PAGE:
The cryptocurrency boom is driving finance innovations across the world. Transferring money securely and digitally, which was once the providence of banks and large corporations, can now be done between anyone, anywhere. Countries have already begun to embrace this change - El Salvador, for example, has made Bitcoin a form of legal tender. Small businesses can now take cryptocurrency payments directly from consumers and cut out banks altogether. That being said, crypto is still a boogeyman for many, as scams and horror stories abound. Consumers can’t exactly chargeback their crypto transfers, so how can they be sure that they’re sending their money to a trustworthy address? This problem is further exacerbated for smaller tourism businesses, where most of their customers are going to be new. Currently, large corporations run all-encompassing resorts or cruises that dominate many tourist destinations, where they divert money from the local population. Even with crypto in the picture, these big brands can cultivate much more repute than local businesses. We wanted to create a simple way for small businesses using cryptocurrencies to build trust with consumers.

What it does

BitHolmes takes a public crypto address from the user and uses the BitcoinAbuse API to check it against BitcoinAbuse’s database of reports. If the address has been used in scams, illicit business, or other unsavoury activities, the site will report this back to the user. Even if it hasn't been reported yet, the address is still run through our neural net, which predicts based on transaction history whether it is a scam address or not. The site also allows businesses to generate QR codes that can be displayed at their storefront, allowing customers to validate their address with their smartphone in a few seconds.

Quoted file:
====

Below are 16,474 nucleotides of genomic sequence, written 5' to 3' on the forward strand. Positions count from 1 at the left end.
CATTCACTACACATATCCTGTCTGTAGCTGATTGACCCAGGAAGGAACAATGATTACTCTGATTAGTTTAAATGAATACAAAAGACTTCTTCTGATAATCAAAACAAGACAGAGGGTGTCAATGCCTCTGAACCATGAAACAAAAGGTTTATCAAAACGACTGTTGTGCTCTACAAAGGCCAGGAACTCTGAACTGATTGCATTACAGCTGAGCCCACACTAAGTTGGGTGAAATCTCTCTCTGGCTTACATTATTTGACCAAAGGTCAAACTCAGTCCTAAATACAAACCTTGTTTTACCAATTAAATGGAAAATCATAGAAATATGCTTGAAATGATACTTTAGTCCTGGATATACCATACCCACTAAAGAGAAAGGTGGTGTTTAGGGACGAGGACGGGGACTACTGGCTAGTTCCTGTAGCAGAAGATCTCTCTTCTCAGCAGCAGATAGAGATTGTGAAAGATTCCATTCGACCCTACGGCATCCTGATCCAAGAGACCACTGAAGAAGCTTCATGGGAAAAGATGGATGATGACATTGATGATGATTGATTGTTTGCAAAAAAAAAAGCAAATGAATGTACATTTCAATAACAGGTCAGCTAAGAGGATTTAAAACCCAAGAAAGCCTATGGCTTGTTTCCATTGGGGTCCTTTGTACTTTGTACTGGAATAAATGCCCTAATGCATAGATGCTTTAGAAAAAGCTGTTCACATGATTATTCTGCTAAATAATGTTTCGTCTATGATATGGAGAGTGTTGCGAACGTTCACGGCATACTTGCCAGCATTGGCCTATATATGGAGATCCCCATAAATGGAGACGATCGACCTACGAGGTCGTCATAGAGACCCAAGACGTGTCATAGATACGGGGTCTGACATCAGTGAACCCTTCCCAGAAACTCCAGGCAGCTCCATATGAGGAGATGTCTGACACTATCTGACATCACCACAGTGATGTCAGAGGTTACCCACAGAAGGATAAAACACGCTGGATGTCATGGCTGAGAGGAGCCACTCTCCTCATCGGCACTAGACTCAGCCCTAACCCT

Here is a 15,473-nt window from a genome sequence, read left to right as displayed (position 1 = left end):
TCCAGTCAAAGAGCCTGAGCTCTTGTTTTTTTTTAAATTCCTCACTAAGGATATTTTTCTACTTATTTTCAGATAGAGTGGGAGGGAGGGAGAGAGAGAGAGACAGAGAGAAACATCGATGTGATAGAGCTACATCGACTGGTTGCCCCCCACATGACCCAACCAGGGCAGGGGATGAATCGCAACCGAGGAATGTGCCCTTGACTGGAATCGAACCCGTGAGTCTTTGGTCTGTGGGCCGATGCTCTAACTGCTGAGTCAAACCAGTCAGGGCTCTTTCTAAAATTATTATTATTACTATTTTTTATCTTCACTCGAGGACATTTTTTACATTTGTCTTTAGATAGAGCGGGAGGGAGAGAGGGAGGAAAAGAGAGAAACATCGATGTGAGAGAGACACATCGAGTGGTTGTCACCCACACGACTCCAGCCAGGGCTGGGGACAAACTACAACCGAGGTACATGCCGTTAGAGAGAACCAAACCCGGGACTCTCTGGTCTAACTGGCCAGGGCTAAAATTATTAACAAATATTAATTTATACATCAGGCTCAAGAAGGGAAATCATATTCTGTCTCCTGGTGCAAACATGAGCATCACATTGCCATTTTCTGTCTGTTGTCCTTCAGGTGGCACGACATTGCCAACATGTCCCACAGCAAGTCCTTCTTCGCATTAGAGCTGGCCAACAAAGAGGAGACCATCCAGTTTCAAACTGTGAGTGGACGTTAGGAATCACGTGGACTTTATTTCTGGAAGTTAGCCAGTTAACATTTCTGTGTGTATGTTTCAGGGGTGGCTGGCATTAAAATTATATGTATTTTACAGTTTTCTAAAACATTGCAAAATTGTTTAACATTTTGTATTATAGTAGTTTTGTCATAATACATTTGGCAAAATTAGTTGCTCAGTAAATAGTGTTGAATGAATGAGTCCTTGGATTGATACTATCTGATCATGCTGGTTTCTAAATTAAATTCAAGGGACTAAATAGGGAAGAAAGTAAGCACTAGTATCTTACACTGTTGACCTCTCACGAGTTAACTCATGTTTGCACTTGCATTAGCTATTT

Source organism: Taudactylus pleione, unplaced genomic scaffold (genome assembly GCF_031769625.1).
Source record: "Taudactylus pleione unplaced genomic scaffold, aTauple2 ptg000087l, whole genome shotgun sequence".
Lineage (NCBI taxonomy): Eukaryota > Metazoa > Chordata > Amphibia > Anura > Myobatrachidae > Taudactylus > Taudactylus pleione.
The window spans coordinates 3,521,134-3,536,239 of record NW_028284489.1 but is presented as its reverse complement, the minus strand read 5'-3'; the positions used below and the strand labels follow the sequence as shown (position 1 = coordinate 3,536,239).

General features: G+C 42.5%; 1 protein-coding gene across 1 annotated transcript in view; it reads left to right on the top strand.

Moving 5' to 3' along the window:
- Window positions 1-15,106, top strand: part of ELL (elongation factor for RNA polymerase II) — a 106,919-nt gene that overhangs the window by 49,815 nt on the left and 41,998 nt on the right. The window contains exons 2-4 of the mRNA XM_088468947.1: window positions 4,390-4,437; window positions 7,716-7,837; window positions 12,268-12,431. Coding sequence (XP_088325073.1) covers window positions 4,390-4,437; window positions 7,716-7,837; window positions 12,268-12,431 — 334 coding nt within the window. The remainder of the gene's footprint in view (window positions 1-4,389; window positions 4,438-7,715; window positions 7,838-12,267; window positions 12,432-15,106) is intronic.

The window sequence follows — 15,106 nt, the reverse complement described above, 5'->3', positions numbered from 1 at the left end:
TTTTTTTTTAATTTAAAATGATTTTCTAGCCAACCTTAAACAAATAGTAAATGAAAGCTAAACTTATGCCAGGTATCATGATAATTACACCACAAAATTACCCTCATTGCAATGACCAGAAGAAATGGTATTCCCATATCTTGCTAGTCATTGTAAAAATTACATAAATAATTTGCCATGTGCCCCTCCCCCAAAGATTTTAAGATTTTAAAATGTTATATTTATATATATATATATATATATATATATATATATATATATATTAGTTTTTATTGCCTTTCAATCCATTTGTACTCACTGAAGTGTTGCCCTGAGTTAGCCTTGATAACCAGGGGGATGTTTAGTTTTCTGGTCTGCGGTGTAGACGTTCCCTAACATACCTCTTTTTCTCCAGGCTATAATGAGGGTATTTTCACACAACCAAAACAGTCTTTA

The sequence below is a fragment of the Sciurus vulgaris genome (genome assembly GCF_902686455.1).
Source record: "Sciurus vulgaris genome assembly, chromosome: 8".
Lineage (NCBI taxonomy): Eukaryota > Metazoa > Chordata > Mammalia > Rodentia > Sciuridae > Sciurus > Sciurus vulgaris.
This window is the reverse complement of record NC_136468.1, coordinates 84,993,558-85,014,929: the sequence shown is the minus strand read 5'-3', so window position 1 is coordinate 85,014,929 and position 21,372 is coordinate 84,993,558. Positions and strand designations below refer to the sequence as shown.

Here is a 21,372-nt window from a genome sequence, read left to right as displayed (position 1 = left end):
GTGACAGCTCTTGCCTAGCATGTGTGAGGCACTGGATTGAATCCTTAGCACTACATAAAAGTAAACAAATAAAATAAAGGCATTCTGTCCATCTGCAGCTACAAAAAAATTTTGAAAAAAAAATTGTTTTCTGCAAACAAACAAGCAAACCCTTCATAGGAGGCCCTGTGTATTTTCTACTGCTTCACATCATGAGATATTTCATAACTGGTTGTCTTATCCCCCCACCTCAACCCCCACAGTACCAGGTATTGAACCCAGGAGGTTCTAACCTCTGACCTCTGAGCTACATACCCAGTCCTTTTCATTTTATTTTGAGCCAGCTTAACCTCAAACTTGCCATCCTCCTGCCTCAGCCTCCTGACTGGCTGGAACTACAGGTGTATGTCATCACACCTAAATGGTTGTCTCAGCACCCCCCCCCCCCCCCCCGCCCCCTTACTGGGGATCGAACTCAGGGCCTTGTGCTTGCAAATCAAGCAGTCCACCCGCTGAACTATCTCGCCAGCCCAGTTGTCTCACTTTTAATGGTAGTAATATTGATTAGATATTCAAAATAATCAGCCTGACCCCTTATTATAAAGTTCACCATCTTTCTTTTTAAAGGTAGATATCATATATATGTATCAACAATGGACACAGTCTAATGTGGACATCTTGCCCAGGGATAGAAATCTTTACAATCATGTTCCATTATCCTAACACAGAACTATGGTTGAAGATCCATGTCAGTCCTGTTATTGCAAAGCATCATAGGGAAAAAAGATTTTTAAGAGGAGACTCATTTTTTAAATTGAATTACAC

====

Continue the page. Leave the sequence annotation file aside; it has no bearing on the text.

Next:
How we built it

BitHolmes is built in Python on the Flask web framework. Once we had an MVP and the basic input->API call->report pipeline done, we used Boostrap CSS to polish the site’s appearance, pillow to generate QR codes, Linode to host our site, and TensorFlow to generate our Deep Learning model. We used Google Cloud Platform's resources to train the model as quickly as possible.

Challenges we ran into

Attempting to implement CockroachDB did not go so well- our code didn't like the format of the URI. The APIs we were using to pull training data for the model kept hitting rate limits The training data we did get was formatted poorly and required a lot of work to clean for the model

Accomplishments that we're proud of

We built an MVP in 2 hours, compared to ~8 for our last MVP We also built a DNN model that works pretty reliably with a minimal amount of training data

What we learned

We’ve dealt with a number of APIs and learned how not to post API keys to GitHub. We got to go beyond previous web applications we’ve done and add more complicated and… just better looking styling. We also dove headfirst into database connections and learned a lot about them, even if they didn't work out in the final project.

What's next for BitHolmes

Database integration and classifying reports from users

Getting online learning set up, and having the model train on a continuous stream of transactions

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